Former Faulds chief Chester's 12-year directorship ban

IT HAS emerged that Dennis Chester, the former chairman of the failed Faulds Advertising, has been disqualified from being a company director for 12 years, in one of the longest banning orders that the Department for Trade and Industry has ever imposed.

He has also been forced to repay 640,000 of a 750,000 dividend paid to him by the company shortly before it hit financial difficulties in 2003.

It is believed that PricewaterhouseCoopers has now used the cash to pay a number of unsecured creditors. KPMG, which had been appointed receiver, pursued Chester through the Court of Session and would have sent a conduct report to the DTI on whether he was fit to be a director.

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It is not known what that report said but it is understood that the money was paid. The minimum period a director can face disqualification for is two years and the maximum 15 years.

Chester led a management buyout of the agency from founder Jim Faulds in December 2001, but it ran into trouble after the loss of key clients - particularly Kwik-Fit and Royal Bank of Scotland - and an attempted expansion in London after buying MMDH. It closed in September 2003 owing more than 3 million.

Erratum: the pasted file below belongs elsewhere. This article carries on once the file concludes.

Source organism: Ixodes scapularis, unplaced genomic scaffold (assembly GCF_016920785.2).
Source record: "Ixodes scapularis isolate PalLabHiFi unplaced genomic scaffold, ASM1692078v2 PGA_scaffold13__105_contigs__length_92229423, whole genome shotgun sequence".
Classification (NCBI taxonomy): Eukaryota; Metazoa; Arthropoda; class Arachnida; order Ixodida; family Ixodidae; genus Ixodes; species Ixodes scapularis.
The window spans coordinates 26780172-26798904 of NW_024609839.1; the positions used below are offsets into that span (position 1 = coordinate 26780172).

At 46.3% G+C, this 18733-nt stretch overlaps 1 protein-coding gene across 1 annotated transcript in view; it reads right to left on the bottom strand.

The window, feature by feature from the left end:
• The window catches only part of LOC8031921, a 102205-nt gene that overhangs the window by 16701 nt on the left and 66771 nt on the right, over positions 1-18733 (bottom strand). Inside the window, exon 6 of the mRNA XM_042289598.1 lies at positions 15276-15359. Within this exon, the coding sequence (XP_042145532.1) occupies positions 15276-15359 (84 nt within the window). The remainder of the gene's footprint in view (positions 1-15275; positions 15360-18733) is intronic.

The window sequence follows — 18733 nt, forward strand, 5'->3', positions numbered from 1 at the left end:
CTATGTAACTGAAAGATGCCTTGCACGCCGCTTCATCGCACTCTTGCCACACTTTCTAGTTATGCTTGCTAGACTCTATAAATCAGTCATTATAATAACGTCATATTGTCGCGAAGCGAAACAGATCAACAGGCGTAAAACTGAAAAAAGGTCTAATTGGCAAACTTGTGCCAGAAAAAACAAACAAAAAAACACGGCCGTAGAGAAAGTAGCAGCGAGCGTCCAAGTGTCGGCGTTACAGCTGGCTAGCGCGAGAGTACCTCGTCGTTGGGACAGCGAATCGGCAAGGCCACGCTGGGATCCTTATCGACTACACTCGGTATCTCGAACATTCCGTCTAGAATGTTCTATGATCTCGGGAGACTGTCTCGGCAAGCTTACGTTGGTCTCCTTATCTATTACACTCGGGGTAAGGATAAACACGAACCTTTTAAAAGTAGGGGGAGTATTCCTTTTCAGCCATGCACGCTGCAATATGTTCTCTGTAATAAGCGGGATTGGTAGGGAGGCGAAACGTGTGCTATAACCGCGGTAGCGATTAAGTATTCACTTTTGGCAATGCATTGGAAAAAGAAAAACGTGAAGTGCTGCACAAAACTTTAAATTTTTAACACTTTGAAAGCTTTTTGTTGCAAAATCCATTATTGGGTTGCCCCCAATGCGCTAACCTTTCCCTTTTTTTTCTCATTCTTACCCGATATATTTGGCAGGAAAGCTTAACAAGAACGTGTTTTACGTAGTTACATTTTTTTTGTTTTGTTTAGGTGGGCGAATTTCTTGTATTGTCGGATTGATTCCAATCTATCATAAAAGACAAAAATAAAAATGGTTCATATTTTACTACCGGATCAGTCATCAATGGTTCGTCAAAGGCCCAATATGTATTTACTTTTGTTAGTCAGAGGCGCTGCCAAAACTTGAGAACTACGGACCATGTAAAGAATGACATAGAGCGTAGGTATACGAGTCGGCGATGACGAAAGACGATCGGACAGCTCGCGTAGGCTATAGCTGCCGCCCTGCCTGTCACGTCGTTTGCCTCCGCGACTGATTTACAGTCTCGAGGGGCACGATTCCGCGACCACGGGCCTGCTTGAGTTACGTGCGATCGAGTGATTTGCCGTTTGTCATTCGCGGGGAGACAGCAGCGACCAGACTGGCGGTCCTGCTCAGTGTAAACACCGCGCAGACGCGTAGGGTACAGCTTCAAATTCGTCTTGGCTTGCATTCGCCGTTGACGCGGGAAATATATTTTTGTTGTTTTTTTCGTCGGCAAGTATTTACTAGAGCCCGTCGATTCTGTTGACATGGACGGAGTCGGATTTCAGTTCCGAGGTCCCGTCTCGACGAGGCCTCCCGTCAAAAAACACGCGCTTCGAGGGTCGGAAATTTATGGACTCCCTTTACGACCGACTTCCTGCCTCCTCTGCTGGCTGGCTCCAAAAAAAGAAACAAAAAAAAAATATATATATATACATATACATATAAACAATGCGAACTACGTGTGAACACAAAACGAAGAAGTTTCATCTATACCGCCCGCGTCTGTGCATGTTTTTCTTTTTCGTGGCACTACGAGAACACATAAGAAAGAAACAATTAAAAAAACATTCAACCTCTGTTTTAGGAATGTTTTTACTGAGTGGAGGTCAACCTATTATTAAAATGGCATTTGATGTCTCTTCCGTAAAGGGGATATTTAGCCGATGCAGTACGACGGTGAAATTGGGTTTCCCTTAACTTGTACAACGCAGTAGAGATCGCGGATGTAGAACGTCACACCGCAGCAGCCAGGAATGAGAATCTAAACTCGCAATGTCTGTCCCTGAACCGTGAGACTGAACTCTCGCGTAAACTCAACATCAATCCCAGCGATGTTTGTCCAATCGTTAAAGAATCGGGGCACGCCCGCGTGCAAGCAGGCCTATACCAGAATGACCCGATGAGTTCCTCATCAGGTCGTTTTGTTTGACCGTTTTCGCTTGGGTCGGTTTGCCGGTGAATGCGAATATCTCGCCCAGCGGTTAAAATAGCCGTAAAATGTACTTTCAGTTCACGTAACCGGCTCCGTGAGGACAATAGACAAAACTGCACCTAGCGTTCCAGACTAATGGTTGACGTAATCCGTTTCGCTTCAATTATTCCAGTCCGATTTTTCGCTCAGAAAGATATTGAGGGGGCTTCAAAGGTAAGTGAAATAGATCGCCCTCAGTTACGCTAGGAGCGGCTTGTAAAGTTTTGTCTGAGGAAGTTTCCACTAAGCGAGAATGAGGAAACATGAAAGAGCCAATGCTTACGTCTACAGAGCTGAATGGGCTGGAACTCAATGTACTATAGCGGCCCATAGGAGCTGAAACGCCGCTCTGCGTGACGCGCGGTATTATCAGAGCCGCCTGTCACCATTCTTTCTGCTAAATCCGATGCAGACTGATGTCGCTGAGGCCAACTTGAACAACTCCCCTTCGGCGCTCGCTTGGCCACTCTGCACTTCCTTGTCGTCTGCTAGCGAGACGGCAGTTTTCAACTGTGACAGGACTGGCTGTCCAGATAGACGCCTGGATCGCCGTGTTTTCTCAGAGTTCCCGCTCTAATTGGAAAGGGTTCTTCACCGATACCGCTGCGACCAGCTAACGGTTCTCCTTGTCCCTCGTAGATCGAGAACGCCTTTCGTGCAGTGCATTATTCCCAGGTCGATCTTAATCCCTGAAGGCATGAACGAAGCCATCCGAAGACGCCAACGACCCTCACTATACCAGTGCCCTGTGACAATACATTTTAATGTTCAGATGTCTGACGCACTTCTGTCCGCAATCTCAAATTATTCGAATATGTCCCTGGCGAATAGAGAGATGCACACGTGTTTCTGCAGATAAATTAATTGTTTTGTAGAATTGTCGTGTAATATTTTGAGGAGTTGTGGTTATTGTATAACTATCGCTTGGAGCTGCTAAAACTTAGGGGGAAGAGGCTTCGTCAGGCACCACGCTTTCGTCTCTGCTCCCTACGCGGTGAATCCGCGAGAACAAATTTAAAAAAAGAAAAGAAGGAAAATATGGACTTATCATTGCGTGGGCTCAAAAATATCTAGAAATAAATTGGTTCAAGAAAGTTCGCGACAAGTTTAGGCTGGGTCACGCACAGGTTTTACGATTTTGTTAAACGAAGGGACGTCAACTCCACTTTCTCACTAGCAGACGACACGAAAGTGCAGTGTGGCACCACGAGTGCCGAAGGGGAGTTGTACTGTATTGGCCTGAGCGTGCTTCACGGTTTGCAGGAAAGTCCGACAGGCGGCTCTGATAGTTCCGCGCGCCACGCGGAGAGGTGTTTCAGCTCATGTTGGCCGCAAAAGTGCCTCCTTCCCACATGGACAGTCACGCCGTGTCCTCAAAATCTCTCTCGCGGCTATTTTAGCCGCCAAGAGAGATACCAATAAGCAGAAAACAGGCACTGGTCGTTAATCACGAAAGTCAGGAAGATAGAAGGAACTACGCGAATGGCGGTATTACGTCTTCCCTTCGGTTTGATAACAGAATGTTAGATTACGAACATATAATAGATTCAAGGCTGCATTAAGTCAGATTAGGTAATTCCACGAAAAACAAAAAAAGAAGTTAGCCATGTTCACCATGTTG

KPMG subsequently warned that Faulds' unsecured creditors, who were owed 2.7m, would get little or none of their money back if Chester kept the cash. He told a creditors' meeting at the time that the lawyers had indicated that KPMG had grounds to pursue Chester for repayment.

Faulds had not paid a dividend since 2001, when Jim Faulds still owned the agency. He started the firm in 1985 and in 2002, its last full year of trading, it made a profit before tax of 400,000 on a turnover of 19m.

Faulds is now a non-executive director of Dunfermline Building Society and the Newhaven agency, and was not involved in the firm when it collapsed.

Chester could not be reached for comment.